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What Eisenhower Republicans Had In Common With Occupy Wall Street

What Eisenhower Republicans Had In Common With Occupy Wall Street

If you want to understand Occupy Wall Street and the frustration, rage and sadness that drive it, you could do worse than to watch White Christmas.

That’s the 1954 confection of schmaltz and Irving Berlin songs that celebrates Christmas, friendship, love and show business, in a typically overstuffed 1950’s-Hollywood way. It’s not just in color, it’s in colors so lush and bright that everyone in the cast looks fit to stand atop a wedding cake. And everything that had in earlier decades been modest and spare—the cars, the refrigerators, the Christmas presents—is enormous. The movie was even filmed with a process that used twice the surface area of normal 35-mm film, so make the images that much denser and richer.

When I was a teen-ager in the 1970s, we hated the vulgar ostentatiousness of this sort of thing, and the immense gap between its fantasies and real life. All the characters had so much stuff, and they all seemed too happy to be alive.

But watching the movie other night, I realized what I should have decades ago: Of course they were happy to be alive. They’d all survived a world war, and before that a Depression far worse than the one we’re limping through in 2011. If I had spent 20 years afraid of not getting enough to eat, of not surviving the year, of watching society collapse, I’d probably want to revel in life and a few consumer goods too. What had looked like an oppressive past when I was a teen-ager now looks like a distant dream for the future. Imagine it—general prosperity! no ongoing war!

Even more than safety and abundance, though, White Christmas celebrates safety and abundance for everyone. In the story, such as it is, Bing Crosby and Danny Kaye met as soldiers in World War II, and now they’ve made it big in show business. Their beloved former commander is going to go bankrupt unless business picks up at his Vermont inn. So Crosby calls all his fellow veterans to come and cheer the general up (and, obviously, provide a bit of what we’d now call economic stimulus and quantitative easing).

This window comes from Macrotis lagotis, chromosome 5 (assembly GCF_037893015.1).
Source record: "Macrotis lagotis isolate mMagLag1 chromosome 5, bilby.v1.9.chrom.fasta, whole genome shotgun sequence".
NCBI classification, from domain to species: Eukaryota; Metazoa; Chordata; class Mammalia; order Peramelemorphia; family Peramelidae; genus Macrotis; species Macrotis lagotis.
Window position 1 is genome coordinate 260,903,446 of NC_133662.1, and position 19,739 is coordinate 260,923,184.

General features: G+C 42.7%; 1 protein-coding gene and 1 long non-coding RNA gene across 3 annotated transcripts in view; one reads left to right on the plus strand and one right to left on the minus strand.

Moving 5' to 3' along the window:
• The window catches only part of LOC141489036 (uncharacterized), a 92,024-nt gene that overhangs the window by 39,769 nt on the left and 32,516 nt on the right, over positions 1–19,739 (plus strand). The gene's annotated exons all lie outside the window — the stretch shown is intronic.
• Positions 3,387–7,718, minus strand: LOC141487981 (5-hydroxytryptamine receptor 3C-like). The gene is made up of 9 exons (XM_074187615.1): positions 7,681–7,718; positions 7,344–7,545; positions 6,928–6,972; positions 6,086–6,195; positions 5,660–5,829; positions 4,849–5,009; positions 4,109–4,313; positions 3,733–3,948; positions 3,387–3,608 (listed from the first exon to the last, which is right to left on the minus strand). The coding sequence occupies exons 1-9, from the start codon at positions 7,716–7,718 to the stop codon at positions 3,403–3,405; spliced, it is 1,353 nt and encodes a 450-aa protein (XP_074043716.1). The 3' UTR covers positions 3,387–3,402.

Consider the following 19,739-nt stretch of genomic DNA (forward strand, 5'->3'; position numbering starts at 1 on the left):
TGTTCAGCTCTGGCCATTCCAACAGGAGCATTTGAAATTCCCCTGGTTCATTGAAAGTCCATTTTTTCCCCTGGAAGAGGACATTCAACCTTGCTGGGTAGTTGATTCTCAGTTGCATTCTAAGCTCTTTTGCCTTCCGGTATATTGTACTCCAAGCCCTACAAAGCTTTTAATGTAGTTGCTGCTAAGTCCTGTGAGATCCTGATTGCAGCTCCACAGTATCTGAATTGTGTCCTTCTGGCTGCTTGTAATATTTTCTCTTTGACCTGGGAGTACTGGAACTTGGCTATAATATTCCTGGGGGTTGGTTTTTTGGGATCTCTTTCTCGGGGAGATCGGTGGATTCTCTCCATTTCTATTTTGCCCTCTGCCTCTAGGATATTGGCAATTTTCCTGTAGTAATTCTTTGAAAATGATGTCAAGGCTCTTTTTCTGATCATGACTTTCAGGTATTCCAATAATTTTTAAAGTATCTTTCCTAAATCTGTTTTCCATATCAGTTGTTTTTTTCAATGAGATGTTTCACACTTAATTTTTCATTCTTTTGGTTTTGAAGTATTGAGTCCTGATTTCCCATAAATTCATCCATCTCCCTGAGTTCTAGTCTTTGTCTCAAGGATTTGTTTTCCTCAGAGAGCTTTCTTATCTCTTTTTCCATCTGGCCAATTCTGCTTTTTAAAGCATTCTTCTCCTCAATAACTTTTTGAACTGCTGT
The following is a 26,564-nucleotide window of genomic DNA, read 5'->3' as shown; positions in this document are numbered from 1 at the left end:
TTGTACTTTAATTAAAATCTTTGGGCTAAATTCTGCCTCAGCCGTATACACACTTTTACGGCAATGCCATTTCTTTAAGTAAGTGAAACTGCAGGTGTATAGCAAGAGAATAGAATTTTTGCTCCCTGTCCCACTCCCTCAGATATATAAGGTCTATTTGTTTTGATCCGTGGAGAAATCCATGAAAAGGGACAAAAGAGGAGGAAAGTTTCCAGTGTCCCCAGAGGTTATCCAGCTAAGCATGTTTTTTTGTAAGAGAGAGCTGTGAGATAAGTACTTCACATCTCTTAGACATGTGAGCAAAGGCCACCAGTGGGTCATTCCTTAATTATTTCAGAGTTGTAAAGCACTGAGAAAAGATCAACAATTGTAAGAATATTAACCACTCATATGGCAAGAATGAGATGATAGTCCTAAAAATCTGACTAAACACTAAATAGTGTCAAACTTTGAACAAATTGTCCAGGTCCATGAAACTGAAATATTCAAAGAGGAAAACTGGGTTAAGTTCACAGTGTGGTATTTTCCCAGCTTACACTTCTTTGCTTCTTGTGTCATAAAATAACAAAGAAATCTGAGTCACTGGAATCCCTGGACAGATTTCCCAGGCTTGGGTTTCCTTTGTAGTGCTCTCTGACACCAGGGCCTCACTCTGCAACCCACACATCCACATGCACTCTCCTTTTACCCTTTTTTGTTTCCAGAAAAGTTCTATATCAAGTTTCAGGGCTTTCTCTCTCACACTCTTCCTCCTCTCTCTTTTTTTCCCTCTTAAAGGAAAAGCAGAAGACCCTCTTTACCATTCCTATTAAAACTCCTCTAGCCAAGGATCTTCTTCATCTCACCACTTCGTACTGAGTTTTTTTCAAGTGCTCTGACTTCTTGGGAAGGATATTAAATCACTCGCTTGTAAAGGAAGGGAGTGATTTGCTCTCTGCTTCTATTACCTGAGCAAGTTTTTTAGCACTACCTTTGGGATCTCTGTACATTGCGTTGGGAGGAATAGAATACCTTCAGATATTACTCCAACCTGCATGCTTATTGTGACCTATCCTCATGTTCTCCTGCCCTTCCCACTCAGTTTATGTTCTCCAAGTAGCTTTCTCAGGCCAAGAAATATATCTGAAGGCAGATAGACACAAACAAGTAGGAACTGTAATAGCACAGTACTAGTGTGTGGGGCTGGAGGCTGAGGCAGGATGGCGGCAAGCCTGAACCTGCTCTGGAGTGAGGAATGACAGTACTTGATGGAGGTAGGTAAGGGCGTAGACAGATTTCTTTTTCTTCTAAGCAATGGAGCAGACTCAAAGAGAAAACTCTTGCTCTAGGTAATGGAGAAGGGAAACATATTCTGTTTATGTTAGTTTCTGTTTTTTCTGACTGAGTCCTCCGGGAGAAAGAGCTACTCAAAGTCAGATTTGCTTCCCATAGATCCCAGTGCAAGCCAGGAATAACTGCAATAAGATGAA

And they come—scores and scores of them, in their good suits, with their fat wallets, on shiny trains, carrying big suitcases—because they’ve all made it and they’re grateful to the old man for keeping them alive. You see them in a big ballroom at the end of the movie, shaking hands, hugging children, hoisting glasses. It’s not a 1930’s film, in which they would be plutocrats deciding whether to get divorced and pining for their last yacht. It’s a film from the 1950s, the houses and cars and refrigerators go to every regular Joe and Jane. Of course, the definition of “regular” didn’t include a lot of people (the only black people I noticed in the movie were making swell cocktails for the lucky Caucasians) but for those within the magic circle, the ideal is equality and shared riches. The lookalike veterans in the movie aren’t gated-community rich; they aren’t I’ve got mine, good luck to you rich. They’re rich together.

At mid-century in the United States, this wasn’t just a pious chestnut fit for a movie script. It was a principle, which motivated a different kind of behavior. Consider that quintessential , gray-haired, pants-up-to-his-chest 50’s executive, George Romney (father of Mitt). As David Leonhardt has recounted (kudos to Alex MacGillis for bringing it up this week) the senior Romney constantly turned down bonuses and pay raises. Once, he explained that no executive needed to make more than $225,000 a year (equivalent to about $1.4 million today) so he was refusing $100,000 bonus. Romney was a respectable Republican candidate for President in 1968, meaning that he was no enemy of free enterprise. It’s very unlikely that he believed that $100,000 for him meant $100,000 less for someone else. Rather, as MacGillis suggests, it just struck him as unseemly and unnecessary that one regular American should have that much more than another.

That frame of mind, I’m guessing, was born of shared hardship and war. It wasn’t much in evidence in 1928. And it’s not much in evidence in 2011. As much as it celebrates Christmas and love and prosperity and safety, White Christmas poignantly celebrates solidary. How great it must have been, after some hard, hard years, for millions of Americans to feel that they were all in this together.

Illustration: Bing Crosby and Danny Kaye engaged in job creation, from White Christmas via Wikimedia.


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